Wednesday, October 8, 2008

a frightening sentence

I am reading through 1 Kings and just wrapped up reading chapter 11.  We learn in the previous chapters that Solomon built a temple for the Lord, which was something his father David had on his heart to personally accomplish. He didn't get to do that; instead his son Solomon had that privilege.  Solomon took great delight in carrying this project out.  He was meticulous with the details.  He blesses the Lord in chapter 8 and dedicates the temple to the Lord and his prayers and petitions for his people are faith-filled.

At the close of Chapter 8, Solomon gets up from his knees and stands to bless the assembly of Israel, ending with this benediction: "Let your heart therefore be wholly true to the LORD our God, walking in his statutes and keeping his commandments, as at this day." v:61  They offered sacrifices to the Lord and they feasted and celebrated for seven days.  On day eight, they went back to their homes joyful and glad in their hearts for all the goodness that the LORD had shown them.

In chapter 9, the LORD actually appears to Solomon a second time and confirms that He has heard his prayer and then exhorts him to walk with integrity of heart and uprightness, being careful to keep His commands.  He warns Solomon not to turn aside from following Him and commands him not to serve and worship other Gods.

Solomon is a wise man, right.  We are told in Chapter 10 v.24 that "...the whole earth sought the presence of Solomon to hear his wisdom, which God had put into his mind."  Solomon wasn't just wise - he was filthy rich!  God had blessed this man big time.  There was nothing he needed - nothing.  Nada.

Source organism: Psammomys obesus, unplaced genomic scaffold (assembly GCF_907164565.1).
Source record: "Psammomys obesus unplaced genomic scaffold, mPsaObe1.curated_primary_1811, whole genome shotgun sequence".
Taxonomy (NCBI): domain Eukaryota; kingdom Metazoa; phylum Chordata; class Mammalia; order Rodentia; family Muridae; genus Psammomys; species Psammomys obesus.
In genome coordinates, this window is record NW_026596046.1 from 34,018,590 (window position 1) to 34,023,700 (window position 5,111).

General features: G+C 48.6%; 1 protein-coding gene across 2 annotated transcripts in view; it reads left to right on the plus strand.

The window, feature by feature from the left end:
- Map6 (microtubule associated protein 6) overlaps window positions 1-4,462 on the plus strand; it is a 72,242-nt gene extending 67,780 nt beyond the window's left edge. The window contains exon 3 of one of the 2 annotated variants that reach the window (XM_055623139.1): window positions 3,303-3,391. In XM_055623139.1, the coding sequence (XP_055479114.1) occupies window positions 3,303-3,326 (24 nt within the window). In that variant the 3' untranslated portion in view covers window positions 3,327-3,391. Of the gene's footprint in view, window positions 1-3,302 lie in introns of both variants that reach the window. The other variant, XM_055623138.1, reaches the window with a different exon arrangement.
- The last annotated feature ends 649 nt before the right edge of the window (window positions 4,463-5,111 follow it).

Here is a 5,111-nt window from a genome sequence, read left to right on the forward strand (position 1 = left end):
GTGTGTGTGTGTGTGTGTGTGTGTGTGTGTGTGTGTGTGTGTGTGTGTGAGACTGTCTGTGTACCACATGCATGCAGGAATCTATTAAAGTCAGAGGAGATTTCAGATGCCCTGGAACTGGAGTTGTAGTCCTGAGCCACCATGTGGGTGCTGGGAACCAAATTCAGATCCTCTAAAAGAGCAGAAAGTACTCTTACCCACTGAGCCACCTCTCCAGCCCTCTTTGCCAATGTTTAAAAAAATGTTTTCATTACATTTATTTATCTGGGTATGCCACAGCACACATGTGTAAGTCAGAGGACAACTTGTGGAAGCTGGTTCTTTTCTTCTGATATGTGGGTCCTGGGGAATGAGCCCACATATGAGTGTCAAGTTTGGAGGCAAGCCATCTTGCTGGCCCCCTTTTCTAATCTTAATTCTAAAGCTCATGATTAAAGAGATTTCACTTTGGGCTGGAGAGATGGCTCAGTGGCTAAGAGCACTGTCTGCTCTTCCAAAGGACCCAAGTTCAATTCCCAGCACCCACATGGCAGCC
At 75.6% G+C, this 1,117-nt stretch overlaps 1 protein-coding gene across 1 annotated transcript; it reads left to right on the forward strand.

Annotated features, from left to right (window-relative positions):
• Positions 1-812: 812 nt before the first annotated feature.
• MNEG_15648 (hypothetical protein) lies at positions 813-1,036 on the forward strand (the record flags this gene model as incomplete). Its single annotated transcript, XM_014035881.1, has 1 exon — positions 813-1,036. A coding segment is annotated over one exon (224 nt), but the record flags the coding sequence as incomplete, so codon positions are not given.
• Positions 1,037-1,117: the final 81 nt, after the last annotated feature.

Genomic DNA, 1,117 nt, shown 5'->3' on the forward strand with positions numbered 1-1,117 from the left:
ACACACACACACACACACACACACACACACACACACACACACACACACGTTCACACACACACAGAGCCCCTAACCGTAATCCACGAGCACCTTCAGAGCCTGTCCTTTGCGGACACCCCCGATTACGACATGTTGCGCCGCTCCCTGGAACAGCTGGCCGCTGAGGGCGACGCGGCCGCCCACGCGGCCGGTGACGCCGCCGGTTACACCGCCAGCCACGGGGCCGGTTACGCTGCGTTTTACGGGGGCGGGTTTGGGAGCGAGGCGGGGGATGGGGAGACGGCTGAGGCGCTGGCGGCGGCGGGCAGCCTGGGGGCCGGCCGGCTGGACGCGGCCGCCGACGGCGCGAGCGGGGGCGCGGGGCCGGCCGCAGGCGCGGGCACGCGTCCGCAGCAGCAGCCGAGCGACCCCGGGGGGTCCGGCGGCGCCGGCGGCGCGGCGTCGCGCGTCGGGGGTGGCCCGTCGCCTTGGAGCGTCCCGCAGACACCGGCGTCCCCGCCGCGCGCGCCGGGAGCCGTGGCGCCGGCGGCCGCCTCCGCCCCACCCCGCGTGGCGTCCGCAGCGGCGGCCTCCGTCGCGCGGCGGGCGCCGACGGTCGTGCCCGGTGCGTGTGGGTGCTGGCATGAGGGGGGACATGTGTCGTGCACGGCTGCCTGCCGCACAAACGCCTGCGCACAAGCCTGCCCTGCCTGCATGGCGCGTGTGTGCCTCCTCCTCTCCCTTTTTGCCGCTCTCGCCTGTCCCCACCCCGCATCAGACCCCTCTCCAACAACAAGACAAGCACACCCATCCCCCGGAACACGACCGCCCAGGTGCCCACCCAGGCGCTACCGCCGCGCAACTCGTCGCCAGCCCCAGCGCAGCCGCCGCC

There was something he wanted though.  And what he wanted was the very thing God told him he could not have.
Now King Solomon loved many foreign women, along with the daughter of Pharaoh:  Moabite, Ammonite, Edomite, Sidonian, and Hittite women, from the nations concerning which the LORD had said to the people of Israel, "You shall not enter into marriage with them, neither shall they with you, for surely they will turn away your heart after their gods."  v.1-2

The very next sentence is frightening:  "Solomon clung to these in love." v.2

And God was right.  They turned his heart away from the LORD and toward other gods.  The wisest man that ever lived was not walking in the wisdom he knew so well.  He knew what God had commanded him and he knew what the consequences would be because God made that crystal clear.  Solomon knew the goodness of the LORD.  He experienced it daily.  He was prosperous and respected by everyone.  Yet he clung - in love - to the very thing that God said was off limits.

As a Christian in 2008.  As a wife and mom and homeschool teacher.  As a sister, as a daughter, as a friend.  As a foster mom.  As a pastor's wife.  As a woman.  As a human being - this portion of Scripture is sobering.  How easily I drift, especially in "prosperous times", to things that draw my heart away from the Lord.

John Piper offers a helpful prayer from his book "Roots of Endurance".  I read this at the beach this summer and have sought to pray these words often.  They have helped me as I hope they help you!
Let your goodness, O God, bind my heart with a chain to You!  Seal my will to yours with an unbreakable application of your eternal covenant.  Keep me!  Preserve me!  Defeat every rising rebellion!  Overcome every niggling doubt!  Deliver me from every destructive temptation!  Nullify every future allurement!  Shape me!  Incline me!  Hold me!  Master me!  Do whatever must be done to keep me trusting You and fearing You till Jesus comes or calls.


  1. that is a strong prayer Piper is praying. I am not sure that I have the courage to pray that, because I know that I also cling to vain or stupid things in love. As you said, sobering things to think about. Thanks for writing Trace!

  2. Add this statement to the beginning of the prayer: Lord, I don't even want to pray this prayer in my own strength....but help these very words become my heart's desire.